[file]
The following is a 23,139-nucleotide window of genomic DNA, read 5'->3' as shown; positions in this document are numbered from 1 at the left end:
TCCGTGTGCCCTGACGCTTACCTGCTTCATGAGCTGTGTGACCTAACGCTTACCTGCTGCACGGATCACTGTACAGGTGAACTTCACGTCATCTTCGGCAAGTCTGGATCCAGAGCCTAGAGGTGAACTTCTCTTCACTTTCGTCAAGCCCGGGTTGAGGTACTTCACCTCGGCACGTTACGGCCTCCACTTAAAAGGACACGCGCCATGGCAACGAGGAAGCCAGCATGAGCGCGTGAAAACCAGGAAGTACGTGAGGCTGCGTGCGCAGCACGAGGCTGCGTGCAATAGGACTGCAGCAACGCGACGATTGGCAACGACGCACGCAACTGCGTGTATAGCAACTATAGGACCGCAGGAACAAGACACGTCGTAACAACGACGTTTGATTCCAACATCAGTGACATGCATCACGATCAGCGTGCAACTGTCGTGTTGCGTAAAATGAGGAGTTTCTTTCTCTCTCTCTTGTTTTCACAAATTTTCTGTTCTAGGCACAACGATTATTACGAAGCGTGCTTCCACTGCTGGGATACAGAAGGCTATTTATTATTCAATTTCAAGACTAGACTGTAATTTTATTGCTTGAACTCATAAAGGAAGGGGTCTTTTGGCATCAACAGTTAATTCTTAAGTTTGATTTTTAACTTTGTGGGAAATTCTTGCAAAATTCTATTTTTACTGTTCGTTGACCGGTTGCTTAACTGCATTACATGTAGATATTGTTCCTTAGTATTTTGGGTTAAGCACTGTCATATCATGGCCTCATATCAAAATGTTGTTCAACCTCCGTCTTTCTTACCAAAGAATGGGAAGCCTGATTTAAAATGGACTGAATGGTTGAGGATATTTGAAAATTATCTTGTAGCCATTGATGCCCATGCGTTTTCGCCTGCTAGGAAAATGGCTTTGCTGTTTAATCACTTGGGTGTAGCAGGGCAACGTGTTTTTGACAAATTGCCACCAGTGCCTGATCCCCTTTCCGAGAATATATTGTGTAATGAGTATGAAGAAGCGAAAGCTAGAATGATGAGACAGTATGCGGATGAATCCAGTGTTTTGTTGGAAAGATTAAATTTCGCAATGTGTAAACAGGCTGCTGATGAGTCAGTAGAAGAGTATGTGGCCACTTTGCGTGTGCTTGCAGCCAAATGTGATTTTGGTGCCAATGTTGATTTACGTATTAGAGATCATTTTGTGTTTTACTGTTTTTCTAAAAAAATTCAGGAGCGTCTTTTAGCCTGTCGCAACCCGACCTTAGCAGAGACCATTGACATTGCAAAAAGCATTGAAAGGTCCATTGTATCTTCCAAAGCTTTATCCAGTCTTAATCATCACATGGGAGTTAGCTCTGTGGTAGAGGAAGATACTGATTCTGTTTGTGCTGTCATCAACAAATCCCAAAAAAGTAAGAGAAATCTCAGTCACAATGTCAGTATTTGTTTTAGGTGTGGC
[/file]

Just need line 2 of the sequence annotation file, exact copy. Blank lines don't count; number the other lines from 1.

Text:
TCCGTGTGCCCTGACGCTTACCTGCTTCATGAGCTGTGTGACCTAACGCTTACCTGCTGCACGGATCACTGTACAGGTGAACTTCACGTCATCTTCGGCAAGTCTGGATCCAGAGCCTAGAGGTGAACTTCTCTTCACTTTCGTCAAGCCCGGGTTGAGGTACTTCACCTCGGCACGTTACGGCCTCCACTTAAAAGGACACGCGCCATGGCAACGAGGAAGCCAGCATGAGCGCGTGAAAACCAGGAAGTACGTGAGGCTGCGTGCGCAGCACGAGGCTGCGTGCAATAGGACTGCAGCAACGCGACGATTGGCAACGACGCACGCAACTGCGTGTATAGCAACTATAGGACCGCAGGAACAAGACACGTCGTAACAACGACGTTTGATTCCAACATCAGTGACATGCATCACGATCAGCGTGCAACTGTCGTGTTGCGTAAAATGAGGAGTTTCTTTCTCTCTCTCTTGTTTTCACAAATTTTCTGTTCTAGGCACAACGATTATTACGAAGCGTGCTTCCACTGCTGGGATACAGAAGGCTATTTATTATTCAATTTCAAGACTAGACTGTAATTTTATTGCTTGAACTCATAAAGGAAGGGGTCTTTTGGCATCAACAGTTAATTCTTAAGTTTGATTTTTAACTTTGTGGGAAATTCTTGCAAAATTCTATTTTTACTGTTCGTTGACCGGTTGCTTAACTGCATTACATGTAGATATTGTTCCTTAGTATTTTGGGTTAAGCACTGTCATATCATGGCCTCATATCAAAATGTTGTTCAACCTCCGTCTTTCTTACCAAAGAATGGGAAGCCTGATTTAAAATGGACTGAATGGTTGAGGATATTTGAAAATTATCTTGTAGCCATTGATGCCCATGCGTTTTCGCCTGCTAGGAAAATGGCTTTGCTGTTTAATCACTTGGGTGTAGCAGGGCAACGTGTTTTTGACAAATTGCCACCAGTGCCTGATCCCCTTTCCGAGAATATATTGTGTAATGAGTATGAAGAAGCGAAAGCTAGAATGATGAGACAGTATGCGGATGAATCCAGTGTTTTGTTGGAAAGATTAAATTTCGCAATGTGTAAACAGGCTGCTGATGAGTCAGTAGAAGAGTATGTGGCCACTTTGCGTGTGCTTGCAGCCAAATGTGATTTTGGTGCCAATGTTGATTTACGTATTAGAGATCATTTTGTGTTTTACTGTTTTTCTAAAAAAATTCAGGAGCGTCTTTTAGCCTGTCGCAACCCGACCTTAGCAGAGACCATTGACATTGCAAAAAGCATTGAAAGGTCCATTGTATCTTCCAAAGCTTTATCCAGTCTTAATCATCACATGGGAGTTAGCTCTGTGGTAGAGGAAGATACTGATTCTGTTTGTGCTGTCATCAACAAATCCCAAAAAAGTAAGAGAAATCTCAGTCACAATGTCAGTATTTGTTTTAGGTGTGGC